If you are an employee and your employer has a 401(k), contribute the maximum amount ($19,500 for 2021), plus an additional catch-up contribution of $6,500 if age 50 or over, assuming the plan allows this, and income restrictions don’t apply.
If you are employed or self-employed with no retirement plan, you can make a deductible contribution of up to $6,000 a year to a traditional IRA (deduction is sometimes allowed even if you have a plan). Further, there is also an additional catch-up contribution of $1,000 if age 50 or over.
Health Savings Accounts. Consider setting up a health savings account (HSA). You can deduct contributions to the account, investment earnings are tax-deferred until withdrawn, and any amounts you withdraw are tax-free when used to pay medical bills.
In effect, medical expenses paid from the account are deductible from the first dollar (unlike the usual rule limiting such deductions to the amount of excess over 10 percent of AGI). For amounts withdrawn at age 65 or later not used for medical bills, the HSA functions much like an IRA.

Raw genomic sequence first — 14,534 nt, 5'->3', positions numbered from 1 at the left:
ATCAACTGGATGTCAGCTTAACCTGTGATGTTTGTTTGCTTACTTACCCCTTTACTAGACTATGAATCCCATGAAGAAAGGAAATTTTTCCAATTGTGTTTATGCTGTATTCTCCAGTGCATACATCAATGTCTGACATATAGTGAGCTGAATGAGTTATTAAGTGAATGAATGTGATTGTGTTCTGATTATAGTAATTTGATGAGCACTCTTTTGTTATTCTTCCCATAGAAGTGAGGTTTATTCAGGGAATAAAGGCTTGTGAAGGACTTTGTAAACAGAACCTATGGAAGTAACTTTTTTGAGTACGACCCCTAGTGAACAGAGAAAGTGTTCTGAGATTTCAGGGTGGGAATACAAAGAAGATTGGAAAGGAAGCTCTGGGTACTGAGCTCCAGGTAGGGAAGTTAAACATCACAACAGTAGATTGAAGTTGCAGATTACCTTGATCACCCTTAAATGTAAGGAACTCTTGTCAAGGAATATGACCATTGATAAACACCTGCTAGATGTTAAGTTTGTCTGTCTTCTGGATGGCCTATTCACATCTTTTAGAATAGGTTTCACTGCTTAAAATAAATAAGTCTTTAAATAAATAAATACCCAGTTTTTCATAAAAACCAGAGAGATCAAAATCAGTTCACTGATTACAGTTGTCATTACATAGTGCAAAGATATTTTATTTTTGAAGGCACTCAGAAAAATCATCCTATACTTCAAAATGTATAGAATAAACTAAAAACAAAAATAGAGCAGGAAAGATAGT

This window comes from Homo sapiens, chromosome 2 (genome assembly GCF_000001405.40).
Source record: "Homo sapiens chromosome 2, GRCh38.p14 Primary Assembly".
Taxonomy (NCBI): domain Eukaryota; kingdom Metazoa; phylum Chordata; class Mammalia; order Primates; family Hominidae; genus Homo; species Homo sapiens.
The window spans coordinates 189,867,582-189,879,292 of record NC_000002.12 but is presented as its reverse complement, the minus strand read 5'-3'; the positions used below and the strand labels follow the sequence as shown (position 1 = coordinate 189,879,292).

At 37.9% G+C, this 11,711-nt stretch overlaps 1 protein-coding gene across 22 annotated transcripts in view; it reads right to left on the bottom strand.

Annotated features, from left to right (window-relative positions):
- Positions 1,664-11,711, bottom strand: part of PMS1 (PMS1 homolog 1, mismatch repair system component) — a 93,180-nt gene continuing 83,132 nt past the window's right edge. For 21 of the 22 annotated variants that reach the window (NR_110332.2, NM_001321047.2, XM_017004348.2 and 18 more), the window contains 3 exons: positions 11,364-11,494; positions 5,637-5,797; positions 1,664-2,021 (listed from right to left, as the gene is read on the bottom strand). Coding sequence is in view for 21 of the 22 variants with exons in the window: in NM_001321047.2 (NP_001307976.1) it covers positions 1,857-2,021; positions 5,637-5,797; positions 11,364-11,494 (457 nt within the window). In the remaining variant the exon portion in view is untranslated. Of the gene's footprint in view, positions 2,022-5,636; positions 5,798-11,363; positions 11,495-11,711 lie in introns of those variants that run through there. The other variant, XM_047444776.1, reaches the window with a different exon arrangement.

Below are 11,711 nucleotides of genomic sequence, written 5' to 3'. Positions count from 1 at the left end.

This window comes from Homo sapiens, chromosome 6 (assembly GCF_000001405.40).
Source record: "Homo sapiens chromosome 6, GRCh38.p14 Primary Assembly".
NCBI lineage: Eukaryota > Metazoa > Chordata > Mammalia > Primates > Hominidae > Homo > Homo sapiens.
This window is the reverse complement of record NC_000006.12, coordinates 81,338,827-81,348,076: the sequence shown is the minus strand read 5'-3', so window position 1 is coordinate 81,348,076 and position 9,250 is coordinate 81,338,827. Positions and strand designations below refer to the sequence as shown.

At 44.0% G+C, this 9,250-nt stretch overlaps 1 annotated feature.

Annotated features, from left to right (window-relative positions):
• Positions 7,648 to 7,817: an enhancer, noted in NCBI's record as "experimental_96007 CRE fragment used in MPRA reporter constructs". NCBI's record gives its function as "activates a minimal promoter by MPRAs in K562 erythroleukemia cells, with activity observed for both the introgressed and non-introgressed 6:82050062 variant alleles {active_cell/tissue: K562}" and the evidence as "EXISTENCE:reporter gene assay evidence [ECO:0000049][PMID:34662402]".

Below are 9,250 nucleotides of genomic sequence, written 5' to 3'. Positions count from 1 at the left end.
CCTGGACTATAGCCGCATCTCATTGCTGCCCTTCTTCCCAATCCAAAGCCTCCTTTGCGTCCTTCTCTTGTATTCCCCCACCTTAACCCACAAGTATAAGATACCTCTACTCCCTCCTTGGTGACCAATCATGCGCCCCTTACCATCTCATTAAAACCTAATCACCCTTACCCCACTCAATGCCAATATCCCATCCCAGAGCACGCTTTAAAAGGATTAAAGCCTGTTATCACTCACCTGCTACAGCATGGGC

To be eligible, you must have a high-deductible health plan (HDHP), and only such insurance, subject to numerous exceptions, and you must not be enrolled in Medicare. For 2021, to qualify for the HSA, your minimum deductible in your HDHP must be at least $1,400 for self-only coverage or $2,800 for family coverage.
529 Education Plans. Maximize contributions to 529 plans, which can now be used for elementary and secondary school tuition as well as college or vocational school.
Don’t Miss Out.
Implementing these strategies before the end of the year could save you money. If you are ready to save money on your tax bill, please contact the office today.